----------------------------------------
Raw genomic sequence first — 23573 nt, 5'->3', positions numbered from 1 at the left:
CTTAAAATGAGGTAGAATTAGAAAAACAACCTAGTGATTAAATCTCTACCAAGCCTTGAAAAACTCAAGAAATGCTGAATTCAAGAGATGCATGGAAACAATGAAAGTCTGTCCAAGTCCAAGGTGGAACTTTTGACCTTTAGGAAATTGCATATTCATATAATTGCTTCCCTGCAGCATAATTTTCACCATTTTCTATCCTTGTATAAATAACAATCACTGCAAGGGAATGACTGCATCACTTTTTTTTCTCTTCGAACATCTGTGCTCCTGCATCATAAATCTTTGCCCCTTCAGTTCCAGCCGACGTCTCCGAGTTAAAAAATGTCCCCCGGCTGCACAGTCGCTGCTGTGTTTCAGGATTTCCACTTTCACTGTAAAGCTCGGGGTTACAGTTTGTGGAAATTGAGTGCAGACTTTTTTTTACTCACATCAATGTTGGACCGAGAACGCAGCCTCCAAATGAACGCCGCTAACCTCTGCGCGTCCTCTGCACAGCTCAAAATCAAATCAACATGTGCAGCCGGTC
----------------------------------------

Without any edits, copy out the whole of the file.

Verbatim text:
Raw genomic sequence first — 23573 nt, 5'->3', positions numbered from 1 at the left:
CTTAAAATGAGGTAGAATTAGAAAAACAACCTAGTGATTAAATCTCTACCAAGCCTTGAAAAACTCAAGAAATGCTGAATTCAAGAGATGCATGGAAACAATGAAAGTCTGTCCAAGTCCAAGGTGGAACTTTTGACCTTTAGGAAATTGCATATTCATATAATTGCTTCCCTGCAGCATAATTTTCACCATTTTCTATCCTTGTATAAATAACAATCACTGCAAGGGAATGACTGCATCACTTTTTTTTCTCTTCGAACATCTGTGCTCCTGCATCATAAATCTTTGCCCCTTCAGTTCCAGCCGACGTCTCCGAGTTAAAAAATGTCCCCCGGCTGCACAGTCGCTGCTGTGTTTCAGGATTTCCACTTTCACTGTAAAGCTCGGGGTTACAGTTTGTGGAAATTGAGTGCAGACTTTTTTTTACTCACATCAATGTTGGACCGAGAACGCAGCCTCCAAATGAACGCCGCTAACCTCTGCGCGTCCTCTGCACAGCTCAAAATCAAATCAACATGTGCAGCCGGTC